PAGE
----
It's interesting to see the Google browser rumors make their way to the surface again. Netconcepts search strategist Chris Smith recently shared his thoughts on the possibility of the search company entering the browser wars, and several of his points are attention grabbers.
First up is the noted fact that Google had registered a "Gbrowser.com" domain name, which would lead one to believe that some sort of interest exists in such a browser. On the other hand, Google CEO Eric Schmidt has said in the past that the company would build a browser only if there were a real user benefit.
So, would there be a user benefit? Yes and no. As Google comes up with more and more applications, the usefulness of a browser of their own increases both for the user, who can then access more intensive applications with higher speed, and Google, who can then deliver these more intensive applications. In other words, the "thin client" model can only go so far.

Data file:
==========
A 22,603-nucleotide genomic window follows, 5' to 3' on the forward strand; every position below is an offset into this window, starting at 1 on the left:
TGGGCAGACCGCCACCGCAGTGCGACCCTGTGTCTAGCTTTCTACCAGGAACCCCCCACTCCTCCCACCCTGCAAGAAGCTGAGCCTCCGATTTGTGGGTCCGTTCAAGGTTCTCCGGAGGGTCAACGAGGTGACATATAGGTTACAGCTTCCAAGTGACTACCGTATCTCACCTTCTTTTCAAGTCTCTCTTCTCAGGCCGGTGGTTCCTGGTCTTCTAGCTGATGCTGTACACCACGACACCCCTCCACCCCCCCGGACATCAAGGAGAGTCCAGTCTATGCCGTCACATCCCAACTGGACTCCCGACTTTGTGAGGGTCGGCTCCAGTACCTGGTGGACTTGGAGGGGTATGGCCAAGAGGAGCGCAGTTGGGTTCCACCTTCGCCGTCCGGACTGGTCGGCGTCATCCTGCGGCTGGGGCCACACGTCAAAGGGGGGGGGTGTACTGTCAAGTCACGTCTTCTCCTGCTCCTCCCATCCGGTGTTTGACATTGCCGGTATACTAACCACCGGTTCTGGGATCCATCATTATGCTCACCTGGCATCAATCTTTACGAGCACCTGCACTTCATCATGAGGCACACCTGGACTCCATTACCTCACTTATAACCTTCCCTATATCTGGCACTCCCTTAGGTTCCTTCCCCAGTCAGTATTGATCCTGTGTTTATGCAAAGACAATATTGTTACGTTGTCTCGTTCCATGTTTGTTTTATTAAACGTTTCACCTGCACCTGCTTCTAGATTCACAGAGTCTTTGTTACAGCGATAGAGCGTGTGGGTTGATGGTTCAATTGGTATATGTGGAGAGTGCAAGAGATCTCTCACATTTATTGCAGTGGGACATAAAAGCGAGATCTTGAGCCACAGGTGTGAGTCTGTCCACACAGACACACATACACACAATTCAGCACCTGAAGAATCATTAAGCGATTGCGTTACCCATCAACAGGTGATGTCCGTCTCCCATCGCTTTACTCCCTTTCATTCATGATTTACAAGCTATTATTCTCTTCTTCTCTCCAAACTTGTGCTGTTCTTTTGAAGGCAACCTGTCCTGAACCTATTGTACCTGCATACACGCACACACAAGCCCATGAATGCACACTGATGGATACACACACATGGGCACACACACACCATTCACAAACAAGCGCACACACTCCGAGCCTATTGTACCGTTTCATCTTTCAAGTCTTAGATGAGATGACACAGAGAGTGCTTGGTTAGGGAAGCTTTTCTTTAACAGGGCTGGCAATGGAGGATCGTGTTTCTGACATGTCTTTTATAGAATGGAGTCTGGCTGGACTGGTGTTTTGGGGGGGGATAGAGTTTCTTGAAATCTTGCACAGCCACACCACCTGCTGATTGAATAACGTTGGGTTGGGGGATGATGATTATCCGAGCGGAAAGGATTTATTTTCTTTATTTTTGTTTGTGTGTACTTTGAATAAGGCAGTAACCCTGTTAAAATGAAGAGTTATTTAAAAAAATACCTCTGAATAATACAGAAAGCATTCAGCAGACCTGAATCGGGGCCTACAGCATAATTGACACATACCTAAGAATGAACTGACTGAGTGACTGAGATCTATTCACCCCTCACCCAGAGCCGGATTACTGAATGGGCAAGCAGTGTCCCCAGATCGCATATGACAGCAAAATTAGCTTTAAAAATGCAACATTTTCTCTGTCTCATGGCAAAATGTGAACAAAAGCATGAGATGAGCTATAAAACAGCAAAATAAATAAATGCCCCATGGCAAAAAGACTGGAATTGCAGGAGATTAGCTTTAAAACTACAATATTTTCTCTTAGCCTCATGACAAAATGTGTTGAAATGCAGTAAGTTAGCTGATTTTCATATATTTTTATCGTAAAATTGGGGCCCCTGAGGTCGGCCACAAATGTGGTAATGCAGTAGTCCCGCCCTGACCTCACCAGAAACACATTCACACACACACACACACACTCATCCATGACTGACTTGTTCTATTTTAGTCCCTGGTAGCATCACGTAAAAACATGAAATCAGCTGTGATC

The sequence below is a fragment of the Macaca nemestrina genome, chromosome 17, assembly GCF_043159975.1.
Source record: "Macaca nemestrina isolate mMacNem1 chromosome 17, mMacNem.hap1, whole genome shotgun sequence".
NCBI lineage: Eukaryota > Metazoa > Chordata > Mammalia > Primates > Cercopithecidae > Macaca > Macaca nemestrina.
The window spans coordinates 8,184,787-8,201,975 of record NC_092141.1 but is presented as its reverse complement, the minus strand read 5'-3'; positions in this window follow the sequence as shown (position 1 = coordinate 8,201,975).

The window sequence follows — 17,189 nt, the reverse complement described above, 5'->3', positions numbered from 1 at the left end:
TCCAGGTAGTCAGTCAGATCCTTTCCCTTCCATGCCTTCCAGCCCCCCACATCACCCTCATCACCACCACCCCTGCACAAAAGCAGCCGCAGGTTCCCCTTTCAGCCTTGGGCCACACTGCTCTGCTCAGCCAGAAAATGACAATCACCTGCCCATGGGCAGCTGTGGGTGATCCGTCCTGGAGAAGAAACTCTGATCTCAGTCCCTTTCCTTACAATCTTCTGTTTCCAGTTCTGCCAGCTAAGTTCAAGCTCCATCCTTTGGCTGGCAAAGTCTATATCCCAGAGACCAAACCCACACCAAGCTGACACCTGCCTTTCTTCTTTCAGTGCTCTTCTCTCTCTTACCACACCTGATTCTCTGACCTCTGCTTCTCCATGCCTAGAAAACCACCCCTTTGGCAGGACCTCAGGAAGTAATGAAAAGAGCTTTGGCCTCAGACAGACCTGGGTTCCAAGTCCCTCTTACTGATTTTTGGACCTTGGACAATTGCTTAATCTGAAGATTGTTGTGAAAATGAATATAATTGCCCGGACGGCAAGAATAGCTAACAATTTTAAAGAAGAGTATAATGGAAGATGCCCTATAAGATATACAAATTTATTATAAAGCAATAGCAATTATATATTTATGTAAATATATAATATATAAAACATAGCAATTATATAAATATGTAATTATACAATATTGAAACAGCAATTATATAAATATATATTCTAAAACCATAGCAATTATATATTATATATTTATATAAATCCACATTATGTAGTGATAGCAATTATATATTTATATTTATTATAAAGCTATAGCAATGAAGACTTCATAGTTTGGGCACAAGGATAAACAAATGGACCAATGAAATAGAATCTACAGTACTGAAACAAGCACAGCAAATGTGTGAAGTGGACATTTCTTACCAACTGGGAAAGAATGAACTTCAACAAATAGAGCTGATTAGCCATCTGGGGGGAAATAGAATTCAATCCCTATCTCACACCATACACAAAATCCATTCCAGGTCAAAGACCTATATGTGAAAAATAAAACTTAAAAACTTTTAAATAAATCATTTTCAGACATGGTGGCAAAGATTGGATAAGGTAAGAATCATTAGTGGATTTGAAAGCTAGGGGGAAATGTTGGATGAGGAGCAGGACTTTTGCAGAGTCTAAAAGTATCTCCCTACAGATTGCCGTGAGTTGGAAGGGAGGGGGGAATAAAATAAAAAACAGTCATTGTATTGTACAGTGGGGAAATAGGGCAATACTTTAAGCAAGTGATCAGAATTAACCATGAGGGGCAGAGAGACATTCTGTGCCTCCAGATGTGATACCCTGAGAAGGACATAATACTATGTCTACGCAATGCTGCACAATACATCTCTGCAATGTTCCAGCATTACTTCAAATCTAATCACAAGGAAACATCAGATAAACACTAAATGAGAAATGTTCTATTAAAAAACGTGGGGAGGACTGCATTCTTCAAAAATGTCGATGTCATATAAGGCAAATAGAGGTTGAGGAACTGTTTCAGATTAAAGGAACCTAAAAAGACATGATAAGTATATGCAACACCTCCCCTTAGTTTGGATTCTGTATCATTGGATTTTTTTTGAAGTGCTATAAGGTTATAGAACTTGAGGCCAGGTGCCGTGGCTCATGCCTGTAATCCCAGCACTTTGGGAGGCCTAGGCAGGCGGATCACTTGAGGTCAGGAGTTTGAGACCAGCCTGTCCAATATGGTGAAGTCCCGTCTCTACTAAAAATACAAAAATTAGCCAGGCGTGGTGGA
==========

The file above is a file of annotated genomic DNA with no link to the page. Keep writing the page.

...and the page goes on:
Google recently began offering a version of its Google Earth application that runs in browsers as opposed to the downloaded application, reducing complete dependence upon the Google Earth application.
Add to Google Earth the Google word processor, spreadsheet, slide presentation program, and the many other browser apps in development, and it really starts to seem like a good possibility that Google would build their own browser. Along with support for applications, they could also increase security for those apps and monetize it all on several levels.
The benefits, then, would lend themselves to both the end user and Google. But before any assumptions are made, it's worth noting that Google is already very influential with regard to the development of the Firefox browser. It's hard to imagine that Google couldn't get support for their applications built into Firefox. At the very least, Firefox could offer plug-ins that would support them. In a sense, , to some degree.
Will there be a Google browser anytime soon? I think there are good arguments for it, but nothing's for certain. It will be yet another fascinating development to watch--from the perspectives of both the browser wars and SEO (search engine optimization).